As more tasks shift online, there will be greater demand for digital services. Intelligent document processing helps organisations leapfrog the competition by improving UX and delivering faster, frictionless digital services.
Intelligent Document Processing (IDP) is a growing capability of Artificial Intelligence (AI) algorithms to convert unstructured data into structured data.
Let’s say that your company is using an expense claims app to submit, well, expense claims. You know the chore—you go through all your receipts in your wallet and enter the data into a form in the app. You add the merchant name, date of transaction, transaction amount, reasons, expense category, etc. And to top it all out, you add the picture of the receipt as proof of payment.
The receipt represents unstructured data. It has data, but you can’t process it. When you enter the claim details into a form, you are manually converting unstructured data to structured data. Well done, human worker!
If you are asking the customer to enter passport details and upload the passport as proof, aren’t you asking the customer to do the same thing twice? With IDP, the customer just needs to upload the passport.
IDP is the new digital worker in town that can help convert unstructured data into structured data. In an IDP-enabled expense claims app, you would just take a photo of the receipt. The IDP software will read the image, extract the data, fill out the form and offer it to you for review before submitting it. Awesome job, productive human worker!
But wait a minute, isn’t the tech just plain ol’ Optical Character Recognition (OCR)? Well, OCR is just a part of the IDP play. OCR tech is good at converting data stuck in images to digital text. But that’s all OCR does. IDP tech adds by taking the digital text and applying Machine Learning algorithms to do some amazing things like grouping the data into categories, picking out names of people, places and organisations, understanding the sentiment of a statement and much more.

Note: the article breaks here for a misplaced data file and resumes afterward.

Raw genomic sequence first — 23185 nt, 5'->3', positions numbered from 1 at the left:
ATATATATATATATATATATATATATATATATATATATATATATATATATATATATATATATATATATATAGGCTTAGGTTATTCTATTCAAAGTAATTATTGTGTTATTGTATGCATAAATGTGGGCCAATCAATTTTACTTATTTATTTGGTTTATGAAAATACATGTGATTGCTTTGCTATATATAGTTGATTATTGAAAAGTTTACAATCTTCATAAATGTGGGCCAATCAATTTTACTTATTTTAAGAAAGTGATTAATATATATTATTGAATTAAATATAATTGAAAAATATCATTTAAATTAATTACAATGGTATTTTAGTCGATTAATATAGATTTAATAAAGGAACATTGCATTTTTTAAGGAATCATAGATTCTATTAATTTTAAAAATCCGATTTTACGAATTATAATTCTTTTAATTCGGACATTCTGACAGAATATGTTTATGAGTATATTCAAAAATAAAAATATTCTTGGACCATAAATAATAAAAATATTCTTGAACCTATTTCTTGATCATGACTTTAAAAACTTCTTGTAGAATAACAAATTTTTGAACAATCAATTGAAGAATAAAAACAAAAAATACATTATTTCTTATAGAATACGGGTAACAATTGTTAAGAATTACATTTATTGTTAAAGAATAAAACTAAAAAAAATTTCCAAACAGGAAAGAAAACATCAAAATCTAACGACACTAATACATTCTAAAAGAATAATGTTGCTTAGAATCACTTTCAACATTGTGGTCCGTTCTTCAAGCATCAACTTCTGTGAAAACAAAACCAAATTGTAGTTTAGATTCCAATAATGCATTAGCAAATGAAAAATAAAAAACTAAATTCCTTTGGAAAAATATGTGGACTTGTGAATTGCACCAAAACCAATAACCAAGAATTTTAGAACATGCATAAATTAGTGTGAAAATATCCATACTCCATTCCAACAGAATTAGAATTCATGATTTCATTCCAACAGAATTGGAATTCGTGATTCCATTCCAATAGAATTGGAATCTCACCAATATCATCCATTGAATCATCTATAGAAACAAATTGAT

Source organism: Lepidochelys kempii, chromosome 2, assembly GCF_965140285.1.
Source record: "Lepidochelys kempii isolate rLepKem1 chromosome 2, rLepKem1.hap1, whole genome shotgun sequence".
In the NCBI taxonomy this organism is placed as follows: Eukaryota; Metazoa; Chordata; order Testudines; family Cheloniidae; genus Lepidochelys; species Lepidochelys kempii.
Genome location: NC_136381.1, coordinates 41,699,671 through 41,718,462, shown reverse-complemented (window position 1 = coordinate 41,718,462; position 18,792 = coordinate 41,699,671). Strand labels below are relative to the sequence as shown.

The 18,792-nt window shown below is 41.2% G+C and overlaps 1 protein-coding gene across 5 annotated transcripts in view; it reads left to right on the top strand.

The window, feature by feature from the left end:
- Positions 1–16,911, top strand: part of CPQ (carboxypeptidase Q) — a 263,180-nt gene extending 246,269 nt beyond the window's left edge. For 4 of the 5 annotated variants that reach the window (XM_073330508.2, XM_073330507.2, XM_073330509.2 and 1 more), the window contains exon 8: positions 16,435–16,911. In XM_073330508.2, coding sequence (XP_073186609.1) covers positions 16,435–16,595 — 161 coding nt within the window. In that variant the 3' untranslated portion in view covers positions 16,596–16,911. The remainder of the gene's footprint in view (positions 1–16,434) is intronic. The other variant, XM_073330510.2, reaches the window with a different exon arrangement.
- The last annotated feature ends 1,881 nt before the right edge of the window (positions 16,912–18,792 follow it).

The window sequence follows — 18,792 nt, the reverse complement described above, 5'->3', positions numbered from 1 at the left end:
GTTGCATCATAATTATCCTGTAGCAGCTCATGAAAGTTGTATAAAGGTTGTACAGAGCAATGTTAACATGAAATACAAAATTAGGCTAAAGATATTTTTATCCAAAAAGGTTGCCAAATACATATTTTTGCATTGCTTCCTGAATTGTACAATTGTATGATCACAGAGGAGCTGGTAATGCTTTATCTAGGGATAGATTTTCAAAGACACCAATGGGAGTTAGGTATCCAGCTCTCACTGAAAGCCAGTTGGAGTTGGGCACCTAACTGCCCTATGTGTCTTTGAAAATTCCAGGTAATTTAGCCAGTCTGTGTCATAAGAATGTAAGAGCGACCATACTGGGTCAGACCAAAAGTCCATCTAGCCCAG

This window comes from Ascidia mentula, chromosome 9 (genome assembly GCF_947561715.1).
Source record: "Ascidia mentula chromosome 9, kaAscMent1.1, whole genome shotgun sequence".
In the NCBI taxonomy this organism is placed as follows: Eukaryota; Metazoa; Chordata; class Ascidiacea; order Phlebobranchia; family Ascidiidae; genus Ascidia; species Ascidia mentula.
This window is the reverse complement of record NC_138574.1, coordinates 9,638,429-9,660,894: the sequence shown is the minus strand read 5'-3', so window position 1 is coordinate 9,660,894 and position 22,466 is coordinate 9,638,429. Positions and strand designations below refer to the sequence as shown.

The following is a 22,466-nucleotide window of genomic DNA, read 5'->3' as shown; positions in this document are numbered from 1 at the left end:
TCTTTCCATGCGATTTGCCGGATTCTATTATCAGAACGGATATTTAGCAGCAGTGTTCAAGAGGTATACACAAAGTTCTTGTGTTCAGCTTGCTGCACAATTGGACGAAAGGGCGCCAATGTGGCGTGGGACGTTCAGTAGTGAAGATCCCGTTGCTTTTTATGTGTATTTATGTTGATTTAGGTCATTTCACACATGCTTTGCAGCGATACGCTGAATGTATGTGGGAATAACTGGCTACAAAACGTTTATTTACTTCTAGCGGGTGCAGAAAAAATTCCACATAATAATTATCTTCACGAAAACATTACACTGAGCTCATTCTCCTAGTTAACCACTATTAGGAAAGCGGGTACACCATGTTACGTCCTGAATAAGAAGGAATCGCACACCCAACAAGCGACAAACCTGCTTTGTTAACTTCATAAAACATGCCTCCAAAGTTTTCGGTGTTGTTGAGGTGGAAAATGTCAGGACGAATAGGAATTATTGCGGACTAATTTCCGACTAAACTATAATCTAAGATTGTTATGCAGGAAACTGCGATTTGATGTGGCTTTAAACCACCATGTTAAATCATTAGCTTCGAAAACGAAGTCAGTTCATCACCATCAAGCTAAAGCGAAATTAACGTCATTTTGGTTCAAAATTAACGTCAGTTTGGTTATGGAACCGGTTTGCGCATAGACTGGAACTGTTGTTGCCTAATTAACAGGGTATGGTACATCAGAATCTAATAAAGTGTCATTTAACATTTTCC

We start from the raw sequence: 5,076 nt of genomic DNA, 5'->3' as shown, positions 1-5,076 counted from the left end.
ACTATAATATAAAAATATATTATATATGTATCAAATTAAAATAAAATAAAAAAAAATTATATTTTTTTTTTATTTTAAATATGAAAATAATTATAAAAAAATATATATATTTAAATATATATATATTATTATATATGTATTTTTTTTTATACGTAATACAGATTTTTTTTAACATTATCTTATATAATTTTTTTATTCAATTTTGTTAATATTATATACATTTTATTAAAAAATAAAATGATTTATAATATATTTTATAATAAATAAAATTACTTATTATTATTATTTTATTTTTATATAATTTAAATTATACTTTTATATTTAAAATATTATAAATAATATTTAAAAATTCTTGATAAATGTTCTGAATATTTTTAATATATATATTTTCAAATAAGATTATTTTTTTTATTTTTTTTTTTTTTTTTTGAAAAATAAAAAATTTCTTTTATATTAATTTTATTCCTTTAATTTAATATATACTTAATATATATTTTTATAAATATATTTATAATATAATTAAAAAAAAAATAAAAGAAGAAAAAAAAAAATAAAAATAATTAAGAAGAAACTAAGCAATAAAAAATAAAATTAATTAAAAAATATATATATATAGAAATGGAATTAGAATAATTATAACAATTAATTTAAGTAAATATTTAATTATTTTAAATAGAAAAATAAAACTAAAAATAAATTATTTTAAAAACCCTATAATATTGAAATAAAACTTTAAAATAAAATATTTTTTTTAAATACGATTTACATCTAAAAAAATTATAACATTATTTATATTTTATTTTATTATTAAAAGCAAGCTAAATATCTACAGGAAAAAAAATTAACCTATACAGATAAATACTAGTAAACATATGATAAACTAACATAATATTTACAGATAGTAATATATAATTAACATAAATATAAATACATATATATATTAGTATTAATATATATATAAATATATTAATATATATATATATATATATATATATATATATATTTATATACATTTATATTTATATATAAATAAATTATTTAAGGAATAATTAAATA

But wait a minute, isn’t this text wizardry called "Text Analytics" (TA) these days? You are right! Therefore, IDP = OCR + TA.
An interesting space opens up with this equation. If OCR is used to extract data from images, can’t I also use other content type extractions such as audio-to-text, video-to-text as well as unstructured digital text such as email? Yes, yes and yes. Now, you realise why IDP companies use the famous statistic: “Over 80% of all enterprise data is unstructured”. There is a lot of data in an enterprise that is unstructured and therefore un-processable in an intelligent way.
What does IDP have to do with the UX of digital services?
We are seeing a growing number of digital services that ask users to upload documents. Here are five use cases we’ve come across:
You must be wondering how IDP helps in use cases 1,2,3. Yes, IDP has no impact on the customer experience here (we might argue and say that for use case 1, we might use the likes of DocuSign), but IDP helps greatly in backend operations.
The questions for backend operations are:
As you can see, backend operations have many questions that today is answered by human workers. With IDP, these questions can easily be answered by digital workers (a bot, for example).
You can now see how the UX of the admin flows will change when using IDP. Instead of designing to show data, you now have to design to include outliers, fakes, and suspicious activity actions—wonderful benefits of working with structured data. With IDP you are designing for different outcomes.
In use cases 4 and 5, IDP helps improve the customer experience as well as the backend operations.
If you are asking the customer to enter passport details and upload the passport as proof, aren’t you asking the customer to do the same thing twice? With IDP, the customer just needs to upload the passport. The software extracts the relevant details and offers a preview which the customer can use to review the details and make changes where relevant.
The backend operations also benefit from such a process. Instead of matching all passports to details submitted, backend operations need to only focus on where the customer changed the details and where the IDP software signalled low confidence understanding the data (yes, they can do that as well).
The above use cases also show how the UX of the digital service (both frontend and backend) will change. With IDP, the customer does not have to upload a document or enter a lengthy form. They can just use their camera to take a photo of the document and review the details.
Digital services are only going to grow as more and more of our activities and tasks shift online. The overall UX is going to be the big differentiator. IDP offers organisations to way to leapfrog the competition with faster, frictionless digital services.
Contact us to see a demo of how IDP software works.
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